Go to Settings, Linked Accounts, and click the Link button next to Bitbucket. You will be redirected to Bitbucket and asked to provide access to your account. Once granted, you'll be sent back to Apicurio.

Now, go to APIs, Create New API. Choose the version of the format and enter a name and description for your API. Click the Bitbucket button and select the team and repository you previously created. In the Resource field, you have to enter the path to the API definition. As we have created a brand new repository this file does not exist yet. We can choose anything and Apicurio will create that file for us, so let's use something simple such as /api.json to keep the file in the root of the repository. Hit Create API and you're ready to go.

If you've followed the tutorial so far you've ended up on the landing page for your API, which shows some basic information about the API and collaborators. The important part is the Design API button which will launch the actual API designer.

The API designer features a split view. The left column contains collapsible lists of paths and definitions, while the right column shows the basic metadata of the API. If you move the pointer with your mouse or trackpad over this page you'll notice some elements appear. Sometimes a little icon i will appear, which provides you with helpful explanations on what a specific section is for. You should take your time to read those explanations, especially if it's your first time doing API design or working with the Studio.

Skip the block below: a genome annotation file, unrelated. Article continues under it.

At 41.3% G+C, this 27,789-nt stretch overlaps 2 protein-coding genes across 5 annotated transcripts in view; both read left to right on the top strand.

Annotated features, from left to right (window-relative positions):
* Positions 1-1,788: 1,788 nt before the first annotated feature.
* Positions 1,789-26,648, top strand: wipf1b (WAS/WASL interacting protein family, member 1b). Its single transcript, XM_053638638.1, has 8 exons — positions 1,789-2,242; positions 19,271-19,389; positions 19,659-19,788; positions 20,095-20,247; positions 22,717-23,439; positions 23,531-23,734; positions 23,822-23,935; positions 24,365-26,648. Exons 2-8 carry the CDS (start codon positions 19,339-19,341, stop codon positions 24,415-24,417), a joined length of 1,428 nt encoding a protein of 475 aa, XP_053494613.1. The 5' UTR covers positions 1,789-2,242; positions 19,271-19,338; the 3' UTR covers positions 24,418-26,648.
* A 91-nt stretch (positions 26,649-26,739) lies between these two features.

For other elements, a pen icon appears, which means you can edit this element. When clicking the pen icon, the formerly static text is converted into an editable text field into which you can type. Changes are confirmed with the checkmark and discarded with an x. This is how editing works throughout the API designer. Don't forget the checkmark, if you just click outside the text field your changes are lost!

As an example to help you get started, we'll build a hypothetical contact manager API. This API could allow a person to manage their contacts, so we need typical CRUD operations like listing all contacts and accessing individual contacts, as well as adding, updating, and deleting. We'll build this API using common best practices for the design of REST APIs in terms of using good URL paths and proper HTTP verbs for each operation. Let's start with our domain, though, and define a data schema for contacts. To keep this simple, we can assume our contacts only have a numeric ID, a name, and an email address. Feel free to extend this later with more fields, such as phone numbers.

Click the + button next to Definitions and enter the Name "Contact." A nice feature of Apicurio Studio is that you can infer the definition from an existing JSON object, which is great when you want to create a Swagger/OpenAPI file for an API which already exists, or if you like to copy and paste examples like this one:

{
 "id" : 1,
 "name" : "John Doe",
 "email" : "john@doe.email"
}

After clicking Add, your new definition appears. The right pane of the window has now changed to show the properties of the definition. You can add, edit, and delete the properties using the buttons provided. Editing allows you to set some more specific attributes from JSON Schema, for example, change the data type or indicate whether a property is required or not. Also, note the tabs that say Design and Source, you can use them to toggle between the more visual list of properties and the source code in YAML or JSON. This is a great feature if you want to learn the Swagger or OpenAPI formats, especially because you can inspect smaller segments, such as a single schema definition, instead of getting lost in a huge definition file.

Now it's time to add our paths. Click the + button next to Paths. Our first path is /contacts, a collection resource which will be used to retrieve the list of contacts and to add new contacts. After confirming with Add, the right side lists all the HTTP verbs, so we can simply choose the ones we need. Click on Create Operation below GET and POST. Provide a summary and/or description if you like.